Given the sets $A,B,C,D$ and the axioms:

  1. $A\cap B\ne\emptyset$
  2. $A\cap C\ne\emptyset$
  3. $B\cap C\ne\emptyset$
  4. $A\cap B\cap C\ = \emptyset$
  5. $D\subsetneq A$
  6. $B\cap D = \emptyset$
  7. $C\cap D\ne\emptyset$

prove analytically that $A\nsubseteq C$

I can easily show this using a Venn diagram, but that's not "analytic" solution. Is it correct that analytic means transforming the statements into "set builder notation", for example:

$A\cap B = \{x\mid x\in A \vee x\in B\}$


$D\subsetneq A = \{x\mid x\in D\rightarrow x\in A \wedge \exists x(x\in A \wedge x\notin D)\}$

and then using propositional logic somehow? But also I don't know how to handle the intersected sets equaling or not equaling the empty set. I'm hoping for a hint to get me started or a good reference that talks about this kind of proof.


From 1. we see that since $A \cap B \neq \emptyset$ that there is some $x \in A \cap B \subset A$.

From 4. we see that $(A \cap B) \cap C = \emptyset$, hence $x \notin C$.

Hence $ A \not\subset C$.


Suppose otherwise that $A \subseteq C$. Then $D \subsetneq A \subseteq C$. Since $B \cap D \ne \varnothing$, there exists an element in $B$ that is also in $A$ and $C$, which violates condition 4, a contradiction.

Proof without contradiction: By conditions 5 and 7 there exists an element in $A \cap B$. It must not lie in $C$ because of condition 4. We have found an element of $A$ that does not lie in $C$, so $A \not\subseteq C$.

  • $\begingroup$ That certainly works! I suppose a proof that doesn't rely on contradiction would be longer and more involved. $\endgroup$ – yroc Dec 21 '15 at 18:36
  • $\begingroup$ @yroc Not really, see my edit. $\endgroup$ – angryavian Dec 21 '15 at 18:41
  • $\begingroup$ True enough. But I think $A\cap B\ne\emptyset$ is given as condition 1, so apparently all that's really needed is conditions 1 and 4. I can see from your solutions that I was making these proofs out to be more complicated that they really are. $\endgroup$ – yroc Dec 21 '15 at 18:56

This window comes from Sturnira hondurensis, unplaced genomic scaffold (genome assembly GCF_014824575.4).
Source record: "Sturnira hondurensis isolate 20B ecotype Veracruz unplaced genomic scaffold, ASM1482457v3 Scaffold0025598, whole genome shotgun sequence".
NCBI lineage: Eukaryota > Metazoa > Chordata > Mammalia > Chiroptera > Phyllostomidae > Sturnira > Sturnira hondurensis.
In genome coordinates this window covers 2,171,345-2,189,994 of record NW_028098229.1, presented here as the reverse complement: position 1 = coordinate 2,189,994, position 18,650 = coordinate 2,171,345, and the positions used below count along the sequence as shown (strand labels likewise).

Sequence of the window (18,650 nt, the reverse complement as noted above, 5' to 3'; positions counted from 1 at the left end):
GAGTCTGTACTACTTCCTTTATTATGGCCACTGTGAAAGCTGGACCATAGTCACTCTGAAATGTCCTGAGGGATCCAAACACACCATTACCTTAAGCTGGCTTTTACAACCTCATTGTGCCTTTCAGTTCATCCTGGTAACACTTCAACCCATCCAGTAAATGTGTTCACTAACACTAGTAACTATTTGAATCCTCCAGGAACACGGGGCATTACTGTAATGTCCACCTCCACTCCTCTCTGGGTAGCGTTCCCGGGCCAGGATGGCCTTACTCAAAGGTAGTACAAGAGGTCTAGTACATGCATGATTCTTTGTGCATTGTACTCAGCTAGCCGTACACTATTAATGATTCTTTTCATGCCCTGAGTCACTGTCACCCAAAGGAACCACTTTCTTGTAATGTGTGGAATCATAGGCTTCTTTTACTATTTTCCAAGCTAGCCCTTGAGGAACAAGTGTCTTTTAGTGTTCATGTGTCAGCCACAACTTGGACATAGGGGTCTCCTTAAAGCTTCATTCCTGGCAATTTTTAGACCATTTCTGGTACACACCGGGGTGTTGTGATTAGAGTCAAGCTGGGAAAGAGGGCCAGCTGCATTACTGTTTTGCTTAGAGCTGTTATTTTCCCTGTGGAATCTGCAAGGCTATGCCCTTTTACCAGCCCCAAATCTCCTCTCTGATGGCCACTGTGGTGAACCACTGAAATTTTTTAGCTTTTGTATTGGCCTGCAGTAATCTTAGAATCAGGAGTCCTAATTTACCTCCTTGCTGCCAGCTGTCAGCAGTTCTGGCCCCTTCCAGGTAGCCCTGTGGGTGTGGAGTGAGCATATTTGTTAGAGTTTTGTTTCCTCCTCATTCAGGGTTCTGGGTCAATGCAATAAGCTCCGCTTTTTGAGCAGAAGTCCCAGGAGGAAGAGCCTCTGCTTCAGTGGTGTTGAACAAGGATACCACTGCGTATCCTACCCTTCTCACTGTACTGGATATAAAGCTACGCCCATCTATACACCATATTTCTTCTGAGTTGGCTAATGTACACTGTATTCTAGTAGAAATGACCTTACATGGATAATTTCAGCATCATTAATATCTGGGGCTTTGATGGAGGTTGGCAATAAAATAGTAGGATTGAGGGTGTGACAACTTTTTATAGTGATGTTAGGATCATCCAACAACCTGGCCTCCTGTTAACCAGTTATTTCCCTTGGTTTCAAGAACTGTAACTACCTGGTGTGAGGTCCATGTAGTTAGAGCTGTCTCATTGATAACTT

• $\begingroup$ @yroc Oops, yes you are right. $\endgroup$ – angryavian Dec 21 '15 at 18:57

First of all, I asked a colleague of mine what an 'analytic' proof is, and they told me this is how some people refer to 'real' proofs, or 'rigorous' proofs. For me, this is just what a proof is, so I am going to proceed under this assumption of the interpretation of 'analytic'. If you need general advice on how to construct proofs, I have found this article very useful, especially Part II.

So, my first approach would be a proof by contradiction, assuming that $A\subseteq C$. From axiom 4, we would have that $\emptyset=A\cap B \cap C=B\cap C$, where the second equality follows from symmetry of $\cap$ and our assumption (since $A\subseteq C$ implies $A\cap C=A$). This, however, contradicts axiom 3, that $B\cap C\neq\emptyset$.

Of course, whether this proof counts as rigorous or not depends on what sort of assumptions you are allowed to make in your set theory course. Do you take the Zermelo-Fraenkel axioms, or are you using naive set theory? The proof above uses the latter.

  • $\begingroup$ Thank you for your proof (and for the reference -- I'll definitely have a look :-) Set theory assumptions would be naive. $\endgroup$ – yroc Dec 21 '15 at 18:52
  • $\begingroup$ No problem! And as for the level of detail, it's mostly because sometimes set-theoretic proofs require more pedantry than 'other' maths does (and not because I believe it adds clarity). $\endgroup$ – Simon_Peterson Dec 21 '15 at 19:00

1) $A \cap B \ne \emptyset$

Let $x \in A \cap B \implies x \in A$.

4) $A \cap B \cap C = \emptyset$

$x \in C => x \in (A \cap B) \cap C = A \cap B \cap C = \emptyset$ but that's a contradiction. So $x \in C$. So $A \not \subseteq C$. 2,3,5,6 and 7 were superfluous.


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